Tomasi Kulimoetoke II
|Tomasi Kulimoetoke II|
|50th Lavelua of Uvea (Wallis Island)|
|Reign||12 March 1959 - 7 May 2007|
|Born||26 July 1918|
|Birthplace||Ha'afuasia, Wallis Island, Wallis and Futuna|
|Died||7 May 2007(aged 88)|
|Place of death||Mata'Utu, Wallis|
Council of Ministers
|Successor||Council of Ministers
|Royal house||Takumasiva Dynasty|
Tomasi Kulimoetoke II (26 July 1918 – 7 May 2007) was the 50th Lavelua (King) of Wallis Island, which is known as Uvea in the Wallisian language, one of the three traditional kingdoms in the French overseas territory of Wallis and Futuna.
He was born in Ha'afuasia in the Hahake District on Wallis island. He was elected king on 12 March 1959, after a 6 month-rule by a Council of Ministers. In early years, he supported closer links with France, recognising that Wallis was economically dependent on subsidies. After a national referendum, he signed treaty to make Wallis a French overseas territory (Territoire d'Outre-Mer) in 1961.
He had six children.
In 2002, the king riled many of his countrymen, as well as France, by shutting down the island's only newspaper because it had carried an editorial criticising him for giving refuge to a family friend, after she was sentenced to jail for embezzling public funds. Reformists also mocked the king's insistence that Wallisians dismount from their bicycles when passing his palace.
In 2005, the King nearly lost his throne after his grandson, Tomasi Tuugahala, was sentenced to serve 18 months in prison for the involuntary manslaughter of a pedestrian who was killed in a drunk-driving accident on New Year's Eve. The King invited his grandson to take refuge in the royal palace, where he hid for four months before surrendering to the French gendarmes. The King's Prime Mnister, holder of the title "Kalae Kivalu" urged the high administrator of the French government Xavier de Fürst to "quit the territory". The King also claimed that the incident was dealt with according to customary tribal law and that the French penal law should be abolished in Uvea.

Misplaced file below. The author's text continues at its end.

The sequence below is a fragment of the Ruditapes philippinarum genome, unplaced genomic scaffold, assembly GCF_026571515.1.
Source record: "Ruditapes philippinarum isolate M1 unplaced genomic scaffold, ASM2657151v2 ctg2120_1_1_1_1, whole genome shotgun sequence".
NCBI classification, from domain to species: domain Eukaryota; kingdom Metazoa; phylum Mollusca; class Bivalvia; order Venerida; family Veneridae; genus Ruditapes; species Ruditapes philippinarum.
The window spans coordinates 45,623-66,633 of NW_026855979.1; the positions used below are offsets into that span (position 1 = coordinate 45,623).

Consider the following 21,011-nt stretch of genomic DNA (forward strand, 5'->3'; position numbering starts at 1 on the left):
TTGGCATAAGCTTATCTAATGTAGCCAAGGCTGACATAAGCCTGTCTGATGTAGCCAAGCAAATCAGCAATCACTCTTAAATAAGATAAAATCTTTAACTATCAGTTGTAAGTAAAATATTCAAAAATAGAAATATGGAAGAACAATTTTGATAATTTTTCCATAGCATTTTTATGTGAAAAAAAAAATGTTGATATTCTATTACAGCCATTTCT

Reformists wished to depose the King and install Sosefo Mautamakia Ahau Halagahu, son of the late Halagahu as his successor in the northern district "Hihifo". Local riots occurred and the coronation did not take place. The King retained the throne and would be further recognised as such by France. Several hundred of the King's supporters marched and built roadblocks on the island during the crisis.
His daughter Etua took over his ceremonial duties in later years, when he suffered from poor health. He died in Mata-Utu. A six-month mourning period was observed, during which it was taboo to mention a possible successor.
- "Tohi tau'ine a te pule'aga falani" (in French). Uvea mo Futuna Online Magazine. 9 May 2007. Retrieved 2007-10-16.
- Obituary, The Independent, 8 May 2007
- Alex Duval Smith (11 August 2005). "Civil war averted in French Pacific territory". The New Zealand Herald. The Independent. Retrieved 23 November 2011.
- "King of Wallis dies aged 88". Radio New Zealand International. 7 May 2007. Retrieved 23 November 2011.
- "No new king in Wallis for six months". Radio New Zealand International. 9 May 2007. Retrieved 23 November 2011.